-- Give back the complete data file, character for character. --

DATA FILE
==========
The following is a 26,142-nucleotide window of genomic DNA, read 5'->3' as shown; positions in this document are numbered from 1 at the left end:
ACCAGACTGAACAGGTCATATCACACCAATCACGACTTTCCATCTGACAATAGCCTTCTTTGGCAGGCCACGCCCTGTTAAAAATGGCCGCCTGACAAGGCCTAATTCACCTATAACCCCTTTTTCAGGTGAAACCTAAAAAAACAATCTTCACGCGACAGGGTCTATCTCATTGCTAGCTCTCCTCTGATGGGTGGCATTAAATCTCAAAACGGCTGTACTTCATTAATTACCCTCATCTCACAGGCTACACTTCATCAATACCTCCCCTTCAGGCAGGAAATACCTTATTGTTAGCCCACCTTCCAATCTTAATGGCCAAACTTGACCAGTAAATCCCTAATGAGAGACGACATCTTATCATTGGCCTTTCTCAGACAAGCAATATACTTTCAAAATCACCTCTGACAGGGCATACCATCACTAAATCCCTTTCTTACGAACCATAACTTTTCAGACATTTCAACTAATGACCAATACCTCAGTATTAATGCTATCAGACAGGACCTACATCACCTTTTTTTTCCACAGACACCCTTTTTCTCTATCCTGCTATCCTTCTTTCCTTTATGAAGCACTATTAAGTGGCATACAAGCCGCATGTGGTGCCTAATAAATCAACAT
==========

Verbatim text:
The following is a 26,142-nucleotide window of genomic DNA, read 5'->3' as shown; positions in this document are numbered from 1 at the left end:
ACCAGACTGAACAGGTCATATCACACCAATCACGACTTTCCATCTGACAATAGCCTTCTTTGGCAGGCCACGCCCTGTTAAAAATGGCCGCCTGACAAGGCCTAATTCACCTATAACCCCTTTTTCAGGTGAAACCTAAAAAAACAATCTTCACGCGACAGGGTCTATCTCATTGCTAGCTCTCCTCTGATGGGTGGCATTAAATCTCAAAACGGCTGTACTTCATTAATTACCCTCATCTCACAGGCTACACTTCATCAATACCTCCCCTTCAGGCAGGAAATACCTTATTGTTAGCCCACCTTCCAATCTTAATGGCCAAACTTGACCAGTAAATCCCTAATGAGAGACGACATCTTATCATTGGCCTTTCTCAGACAAGCAATATACTTTCAAAATCACCTCTGACAGGGCATACCATCACTAAATCCCTTTCTTACGAACCATAACTTTTCAGACATTTCAACTAATGACCAATACCTCAGTATTAATGCTATCAGACAGGACCTACATCACCTTTTTTTTCCACAGACACCCTTTTTCTCTATCCTGCTATCCTTCTTTCCTTTATGAAGCACTATTAAGTGGCATACAAGCCGCATGTGGTGCCTAATAAATCAACAT